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From electrostatics, we know that all the charges reside on the surface of a conductor. We also know that there is no skin effect for DC flow, which implies uniform flow of current throughout the conductor.

Now my confusion is: since charges accumulate on the surface of the conductor, shouldn't current flow only along the surface of conductor (for both AC and DC currents)?

Could you please clarify?

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  • \$\begingroup\$ From the normal circuit analysis perspective (both AC and DC), don't think that charges accumulate in the conductor. When one charge enters one side of the wire, it pushes another charge out at the far side of the wire. If the far side is open-circuit, then charges do not enter the wire (unless we start to consider that the wire is a transmission line or has capacitance to some other part of the circuit). \$\endgroup\$ – mkeith Feb 19 at 19:28
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I think your confusion is that it is not true that all charges are on the surface of the conductor. If the conductor has a net positive or net negative charge, the net charge will be near the surface, but there will still remain many charged particles in the interior, they are just balanced and cancel each other out.

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In metals, such as copper, electrons are free to move. They are mobile. They stay attached to the wire, but they can move around within the wire. What causes DC current to flow is that a voltage potential is applied across the wire. Because of how the universe works, the voltage across the ends of the wire creates a uniform electric field (voltage gradient) along the length of the wire. The electrons, since they are charged particles and free to move, travel along the wire "feeling" the electric potential gradient. But the number of electrons in the wire remains constant. For every electron departing the wire at one end, another one is being inserted at the other end. That is how circuits work at a basic level. An electric field causes charges to move in a conductor.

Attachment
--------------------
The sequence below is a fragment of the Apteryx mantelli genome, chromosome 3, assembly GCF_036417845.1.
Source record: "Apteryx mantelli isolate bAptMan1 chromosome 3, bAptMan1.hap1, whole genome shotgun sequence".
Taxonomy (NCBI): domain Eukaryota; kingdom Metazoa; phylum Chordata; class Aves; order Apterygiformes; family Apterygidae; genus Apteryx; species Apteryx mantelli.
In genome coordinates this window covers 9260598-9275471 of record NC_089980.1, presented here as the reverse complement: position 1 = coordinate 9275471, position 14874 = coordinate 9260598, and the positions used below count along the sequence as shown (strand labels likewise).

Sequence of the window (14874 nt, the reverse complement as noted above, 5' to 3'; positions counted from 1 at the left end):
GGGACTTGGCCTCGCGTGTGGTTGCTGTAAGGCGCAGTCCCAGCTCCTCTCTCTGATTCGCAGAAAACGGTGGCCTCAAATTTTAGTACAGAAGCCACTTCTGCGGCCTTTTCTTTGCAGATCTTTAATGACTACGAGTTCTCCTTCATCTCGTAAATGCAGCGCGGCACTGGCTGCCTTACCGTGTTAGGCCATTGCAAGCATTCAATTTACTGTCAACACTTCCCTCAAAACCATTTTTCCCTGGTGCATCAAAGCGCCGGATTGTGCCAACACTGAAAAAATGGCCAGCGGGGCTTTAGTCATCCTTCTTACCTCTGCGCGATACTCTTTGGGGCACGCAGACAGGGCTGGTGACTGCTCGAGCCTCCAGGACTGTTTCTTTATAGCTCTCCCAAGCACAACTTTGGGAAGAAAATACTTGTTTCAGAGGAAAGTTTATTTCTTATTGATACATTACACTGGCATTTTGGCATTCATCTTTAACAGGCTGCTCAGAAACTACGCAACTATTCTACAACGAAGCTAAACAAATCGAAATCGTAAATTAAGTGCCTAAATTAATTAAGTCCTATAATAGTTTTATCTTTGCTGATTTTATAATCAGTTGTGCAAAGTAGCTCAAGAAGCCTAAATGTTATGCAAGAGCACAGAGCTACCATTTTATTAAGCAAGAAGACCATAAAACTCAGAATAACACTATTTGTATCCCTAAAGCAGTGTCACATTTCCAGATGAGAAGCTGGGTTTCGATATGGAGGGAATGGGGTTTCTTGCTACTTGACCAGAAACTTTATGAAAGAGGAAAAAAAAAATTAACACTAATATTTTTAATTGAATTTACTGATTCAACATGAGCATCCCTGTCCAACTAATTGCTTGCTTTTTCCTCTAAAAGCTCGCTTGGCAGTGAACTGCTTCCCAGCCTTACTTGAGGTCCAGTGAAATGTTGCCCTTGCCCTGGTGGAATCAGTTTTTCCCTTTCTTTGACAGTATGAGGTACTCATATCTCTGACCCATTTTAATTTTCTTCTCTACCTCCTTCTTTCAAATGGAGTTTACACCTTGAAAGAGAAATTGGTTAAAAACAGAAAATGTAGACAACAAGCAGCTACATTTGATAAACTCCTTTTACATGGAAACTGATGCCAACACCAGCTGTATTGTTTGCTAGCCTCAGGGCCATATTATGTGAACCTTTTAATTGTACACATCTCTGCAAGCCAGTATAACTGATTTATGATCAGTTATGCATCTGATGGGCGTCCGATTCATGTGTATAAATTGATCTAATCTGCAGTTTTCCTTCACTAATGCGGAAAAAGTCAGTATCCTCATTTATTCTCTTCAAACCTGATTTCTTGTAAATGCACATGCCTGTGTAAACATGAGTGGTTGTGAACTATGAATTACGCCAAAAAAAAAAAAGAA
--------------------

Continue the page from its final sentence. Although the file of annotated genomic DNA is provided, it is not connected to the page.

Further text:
If there is a field, but one end of the wire is open-circuit, so no current can flow, then the electrons kind of crowd one end of the wire or the other as you say. But that doesn't really happen when there is a closed circuit. Or doesn't happen to any extent that you need to worry about for practical purposes when there is a closed circuit.

I suppose the superconductor is an exception because charges can move in a super conductor even without an electric field.

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    \$\begingroup\$ There is no 'field gradient'. The E field is constant along the conductor, and it is caused by surface charges whose (very low) density depends on the geometry of the circuit. (At least, this is the classical picture). \$\endgroup\$ – Sredni Vashtar Feb 20 at 14:35
  • \$\begingroup\$ Thanks for your answers @Justin and mkeith. What I understand is that charges will accumulate on the surface of conductor only if net charge of that conductor is nonzero at any instant. Please point out if anything is wrong in my understanding. \$\endgroup\$ – Nafis Sadik Feb 20 at 15:38
  • \$\begingroup\$ In order to have an E field that follows the direction of the conductor and is constant inside it, you need surface charge. It does not have to be net charge in excess, the whole conductor will remain neutral, but you will end up with negative rings of charge somewhere and positive rings of charge somewhere else. The distribution of charge on the surface is what creates that small E field inside, and that small E field pushes the charges inside the conductor to give a current whose density obeys j = sigma E. \$\endgroup\$ – Sredni Vashtar Feb 20 at 17:18
  • \$\begingroup\$ @SredniVashtar potential gradient then. If you write a good answer I will be happy to delete mine. I am sure you are aware that for DC purposes, the full conductor cross section is utilized by the current. This is the crux of what the OP is asking. \$\endgroup\$ – mkeith Feb 20 at 21:15

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